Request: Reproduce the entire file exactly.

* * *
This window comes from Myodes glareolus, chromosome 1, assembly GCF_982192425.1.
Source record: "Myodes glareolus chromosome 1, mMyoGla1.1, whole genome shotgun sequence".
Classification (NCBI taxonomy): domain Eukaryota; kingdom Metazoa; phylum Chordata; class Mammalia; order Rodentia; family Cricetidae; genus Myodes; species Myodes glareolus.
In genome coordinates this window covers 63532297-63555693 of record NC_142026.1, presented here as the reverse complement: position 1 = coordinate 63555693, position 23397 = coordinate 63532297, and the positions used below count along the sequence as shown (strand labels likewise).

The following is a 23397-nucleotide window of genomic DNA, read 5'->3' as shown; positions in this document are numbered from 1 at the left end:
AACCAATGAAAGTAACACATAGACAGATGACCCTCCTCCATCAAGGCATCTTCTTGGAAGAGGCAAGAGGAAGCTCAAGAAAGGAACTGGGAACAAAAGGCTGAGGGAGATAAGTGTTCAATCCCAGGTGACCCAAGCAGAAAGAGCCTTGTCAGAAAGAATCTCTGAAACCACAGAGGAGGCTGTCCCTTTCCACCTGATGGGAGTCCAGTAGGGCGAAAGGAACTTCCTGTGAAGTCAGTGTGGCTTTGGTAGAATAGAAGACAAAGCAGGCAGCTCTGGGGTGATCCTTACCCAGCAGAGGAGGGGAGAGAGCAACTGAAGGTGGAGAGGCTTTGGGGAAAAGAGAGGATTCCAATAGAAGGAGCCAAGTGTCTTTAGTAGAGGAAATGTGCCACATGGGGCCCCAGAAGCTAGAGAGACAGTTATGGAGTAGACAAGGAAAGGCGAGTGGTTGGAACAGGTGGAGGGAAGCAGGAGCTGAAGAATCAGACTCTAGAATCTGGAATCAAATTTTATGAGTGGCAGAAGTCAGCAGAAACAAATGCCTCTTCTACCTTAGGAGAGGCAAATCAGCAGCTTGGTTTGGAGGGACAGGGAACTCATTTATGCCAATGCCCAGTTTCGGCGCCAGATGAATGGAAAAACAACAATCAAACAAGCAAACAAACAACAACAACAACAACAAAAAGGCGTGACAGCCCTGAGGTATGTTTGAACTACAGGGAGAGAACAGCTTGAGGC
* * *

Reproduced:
This window comes from Myodes glareolus, chromosome 1, assembly GCF_982192425.1.
Source record: "Myodes glareolus chromosome 1, mMyoGla1.1, whole genome shotgun sequence".
Classification (NCBI taxonomy): domain Eukaryota; kingdom Metazoa; phylum Chordata; class Mammalia; order Rodentia; family Cricetidae; genus Myodes; species Myodes glareolus.
In genome coordinates this window covers 63532297-63555693 of record NC_142026.1, presented here as the reverse complement: position 1 = coordinate 63555693, position 23397 = coordinate 63532297, and the positions used below count along the sequence as shown (strand labels likewise).

The following is a 23397-nucleotide window of genomic DNA, read 5'->3' as shown; positions in this document are numbered from 1 at the left end:
AACCAATGAAAGTAACACATAGACAGATGACCCTCCTCCATCAAGGCATCTTCTTGGAAGAGGCAAGAGGAAGCTCAAGAAAGGAACTGGGAACAAAAGGCTGAGGGAGATAAGTGTTCAATCCCAGGTGACCCAAGCAGAAAGAGCCTTGTCAGAAAGAATCTCTGAAACCACAGAGGAGGCTGTCCCTTTCCACCTGATGGGAGTCCAGTAGGGCGAAAGGAACTTCCTGTGAAGTCAGTGTGGCTTTGGTAGAATAGAAGACAAAGCAGGCAGCTCTGGGGTGATCCTTACCCAGCAGAGGAGGGGAGAGAGCAACTGAAGGTGGAGAGGCTTTGGGGAAAAGAGAGGATTCCAATAGAAGGAGCCAAGTGTCTTTAGTAGAGGAAATGTGCCACATGGGGCCCCAGAAGCTAGAGAGACAGTTATGGAGTAGACAAGGAAAGGCGAGTGGTTGGAACAGGTGGAGGGAAGCAGGAGCTGAAGAATCAGACTCTAGAATCTGGAATCAAATTTTATGAGTGGCAGAAGTCAGCAGAAACAAATGCCTCTTCTACCTTAGGAGAGGCAAATCAGCAGCTTGGTTTGGAGGGACAGGGAACTCATTTATGCCAATGCCCAGTTTCGGCGCCAGATGAATGGAAAAACAACAATCAAACAAGCAAACAAACAACAACAACAACAACAAAAAGGCGTGACAGCCCTGAGGTATGTTTGAACTACAGGGAGAGAACAGCTTGAGGC